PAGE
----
Suppose for example you want to insert a complex animated object (a robot, dinosaur, spaceship, or whatever) into a Moviestorm scene without getting into modding. In that case you could create the scene in Moviestorm and then use a compositing/CGI program to track the camera motion. Blender and HitFilm would allow you to animate a 3D model that you could insert into the scene. I confess I've never looked into whether AfterEffects allows you to animate models as fully as HitFilm does, but it may.

 

Alternatively, suppose you want to to insert Moviestorm characters into a CGI world created in another program. In Moviestorm you would make the background a chromakey color and place flat objects on the floor and wall planes that would be different from the main chromakey colors (for example, blue versus green, or dark green versus light green). Then in your CGI software you would motion track the background objects in order to general a camera solve.

 

You will generally want to avoid zooming during a shot, and depending on the software it would help to make note of the lens focal length (the zoom setting under the lens button on the Camerawork view when you select a specific camera angle).

 

The sample lessons from Hollywood Camera Work's Visual Effects for Directors can serve as a decent introduction to the concept of camera tracking: http://www.hollywood...ampleclips.html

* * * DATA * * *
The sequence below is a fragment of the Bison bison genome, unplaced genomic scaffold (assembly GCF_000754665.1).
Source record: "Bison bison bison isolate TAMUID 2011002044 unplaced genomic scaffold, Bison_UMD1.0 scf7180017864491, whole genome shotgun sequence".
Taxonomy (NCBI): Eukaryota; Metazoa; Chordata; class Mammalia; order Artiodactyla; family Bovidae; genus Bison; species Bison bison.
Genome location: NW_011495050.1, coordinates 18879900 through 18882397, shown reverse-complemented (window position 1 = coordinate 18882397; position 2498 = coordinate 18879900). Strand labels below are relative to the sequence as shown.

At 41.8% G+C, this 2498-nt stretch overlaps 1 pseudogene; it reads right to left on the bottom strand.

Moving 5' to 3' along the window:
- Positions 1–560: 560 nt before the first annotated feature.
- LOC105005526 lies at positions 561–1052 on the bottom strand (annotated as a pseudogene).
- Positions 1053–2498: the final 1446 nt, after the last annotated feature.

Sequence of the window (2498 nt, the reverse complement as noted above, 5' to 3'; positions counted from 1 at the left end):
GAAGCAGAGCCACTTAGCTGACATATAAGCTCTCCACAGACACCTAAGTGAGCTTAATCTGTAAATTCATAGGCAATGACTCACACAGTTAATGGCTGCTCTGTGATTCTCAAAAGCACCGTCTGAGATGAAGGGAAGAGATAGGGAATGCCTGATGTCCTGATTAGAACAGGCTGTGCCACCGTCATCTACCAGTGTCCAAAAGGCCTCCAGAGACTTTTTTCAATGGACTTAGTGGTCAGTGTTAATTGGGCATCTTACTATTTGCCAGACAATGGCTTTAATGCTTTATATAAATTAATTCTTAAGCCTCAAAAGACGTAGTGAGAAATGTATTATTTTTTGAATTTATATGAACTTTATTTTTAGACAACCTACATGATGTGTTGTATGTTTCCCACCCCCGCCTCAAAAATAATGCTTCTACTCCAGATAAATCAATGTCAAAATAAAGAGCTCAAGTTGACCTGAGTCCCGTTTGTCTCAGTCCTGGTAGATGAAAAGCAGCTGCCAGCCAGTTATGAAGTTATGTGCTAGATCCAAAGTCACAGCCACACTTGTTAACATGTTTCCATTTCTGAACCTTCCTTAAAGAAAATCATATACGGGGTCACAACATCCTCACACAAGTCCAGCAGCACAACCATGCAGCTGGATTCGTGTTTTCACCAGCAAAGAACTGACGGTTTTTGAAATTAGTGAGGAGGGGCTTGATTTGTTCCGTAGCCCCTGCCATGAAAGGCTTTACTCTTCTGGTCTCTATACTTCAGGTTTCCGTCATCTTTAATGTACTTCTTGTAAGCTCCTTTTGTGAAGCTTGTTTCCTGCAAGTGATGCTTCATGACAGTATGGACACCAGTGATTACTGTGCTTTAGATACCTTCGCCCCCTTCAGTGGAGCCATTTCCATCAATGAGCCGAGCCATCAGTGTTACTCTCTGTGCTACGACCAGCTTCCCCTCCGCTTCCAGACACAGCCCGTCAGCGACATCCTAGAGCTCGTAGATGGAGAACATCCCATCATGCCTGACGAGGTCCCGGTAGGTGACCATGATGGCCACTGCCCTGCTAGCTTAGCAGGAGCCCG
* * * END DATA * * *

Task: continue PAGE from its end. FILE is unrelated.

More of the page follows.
There are plenty of YouTube tutorials on camera tracking in various software. Try searching for

 

    <software name> camera tracking

 

Here's a good example using Blender (though the music is almost as irritating as a Fran Drescher rap album would be):

 

https://youtu.be/G8b4lmB2t68 

 

 



#9 pedrosura

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Posted 12 June 2015 - 07:18 AM

I haven't tried this, but depending on what you want to do a possibility would be to use camera tracking, which is supported in HitFilm, AfterEffects, and Blender, among other applications. It's normally used to insert CGI objects and characters into a real-world scene or actors into a CGI world, but Moviestorm could be used in the same way as the real world.